How international law bolsters the US hand
For a particularly clear window on a turbulent future, consider recent acts -- and efforts to justify them -- by the United States, the Soviet Union, and key nations of the socalled third world, particularly its Muslim sector.
From the perspective of an international lawyer, the attempts to justify policies are more significant in a sense than the policies themselves. The intended audience ignores these justifications at its peril. For they give an insight into the thinking of governmental elites on the basis of which their future policies can be predicted. Even official silences -- where a justification would seem called for -- indicate a degree of respect or contempt for the people at which they are aimed.
The US's response to the seizure of its embassy and personnel in Iran was slow in coming but worth the wait. The macho spasm of the Mayaguez incident was avoided and the tools of international law were used. Of course, the International Court of Justice at The Hague cannot by itself free the hostages, any more than the US Supreme Court by itself could integrate the Boston school system, but neither would anything else. And the tactic of converting a collision between Iran and the US into a situation in which Iran is embarrassed before the entire world offers by far the best chance of a peaceful resolution of the crisis, with a renewal of productive relations between Iran and the US the eventual outcome.
Moreover, the impact on the entire third world of this display of American rationality following years of bluster cannot be exaggerated. The US justification for refusing to bargain over the fate of the Shah and our insistence on the machinery of the United Nations to induce a change in policy on the part of the powers that be in Iran have kept the issues of international law at the front of the world's attention and immeasurably strengthened a hand that holds very few high cards indeed against Iran.
The Soviet invasion of Afghanistan was purportedly justified by Ambassador Oleg Troyanovsky before the UN Security Council in terms that would, with a mere switch of names and minor adjustment to account for some unconvincing special pleading, fully justify American conquest of Cuba; indeed, the reality of Soviet influence and even troops in Cuba contrast with the vagueness of Soviet assertions intended to imply an American presence in Afghanistan, making the American case much stronger than the Soviet one. But a "hegemonistic" (the term used to be "spheres of influence") view of the world, which we unthinkingly adopted towards the Dominican Republic and Chile and which the Soviet Union adopted in Hungary and Czechoslovakia, favors the Soviet Union. Indeed, it is not within the capacity of the US, considering the worldwide nature of its economic interests, to establish a military presence whenever it is militarily threatened.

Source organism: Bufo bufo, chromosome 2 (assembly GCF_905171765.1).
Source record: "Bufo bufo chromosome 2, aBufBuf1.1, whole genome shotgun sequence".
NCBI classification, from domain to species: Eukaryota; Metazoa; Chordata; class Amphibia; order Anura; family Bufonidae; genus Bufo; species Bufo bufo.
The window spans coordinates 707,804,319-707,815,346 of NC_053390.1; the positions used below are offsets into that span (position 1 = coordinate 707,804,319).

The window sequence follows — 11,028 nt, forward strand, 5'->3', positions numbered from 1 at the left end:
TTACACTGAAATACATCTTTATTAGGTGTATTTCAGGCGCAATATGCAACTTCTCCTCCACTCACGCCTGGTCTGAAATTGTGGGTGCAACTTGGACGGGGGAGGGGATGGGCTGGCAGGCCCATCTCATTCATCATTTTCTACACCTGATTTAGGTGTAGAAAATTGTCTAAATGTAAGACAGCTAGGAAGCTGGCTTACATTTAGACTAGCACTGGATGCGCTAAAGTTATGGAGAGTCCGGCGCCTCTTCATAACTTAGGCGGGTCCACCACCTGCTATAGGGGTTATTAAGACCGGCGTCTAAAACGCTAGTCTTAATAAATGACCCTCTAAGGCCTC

US unilateral trade restrictions on the Soviet Union as a response to the invasion of Afghanistan need international support not only as a matter of simple economic effectiveness but because, on a far deeper and more important level, the US lacks "standing" to protect Afghanistan (or, for that matter, Pakistan or Saudi Arabia). Third-world statesmen who do not understand the law still feel uncomfortable with the US in the role of universal policeman attempting to enforce a law which the US tries to determine by itself.
The UN political bodies, the Security Council and the General Assembly, have the requisite "standing" by virtue of the United Nations Charter, a treaty to which the Soviet Union and nearly all the third-world states are parties. If the UN cannot agree on a mechanism that might induce the Soviet Union to reconsider its actions, smaller groupings of states surely can, and a reestablished American military presence in the Persian Gulf with the cooperation of the states which feel the threat should do much to restore that part of the balance that is important to the US.
But a restored balance may be impossible for lack of stability in the countries of the area, lack of resources on the part of all the countries involved including the US, or even simple lack of perception by some governments. The latter would rather face Soviet coups than forgo the political conditions necessary for American aid, such as a degree of moderation in their plans for nuclear weapons development and a human rights policy internally that enables the US to dissociate its aid to the state from the fate of an unpopular government.
Ultimately, however, the need for the United States to justify its involvement in the Middle East in terms acceptable to the people who live there must outweigh the desirability of even a secure oil delivery line. Aside from external military interruptions, which have always been feasible, minimal security is impossible even with a military presence in the area if a significant guerrilla or labor-supported national movement is nourished by a sense of American intrusion and others appear as the champions of nationalism.
Thus, it is overwhelmingly in the American interest that the most perceptive international lawyers make the most persuasive case before the states and organizations concerned, and that American national policy take such legal concepts as "standing" into account. In these circumstances, it should be a matter of immediate concern that there is no qualified international lawyer on any of the congressional committee staffs that might be involved, and that the current senior (and only political-level) legal adviser to the Department of State has neither training nor experience nor, until his current appointment three or four months ago, any manifest interest in the subject.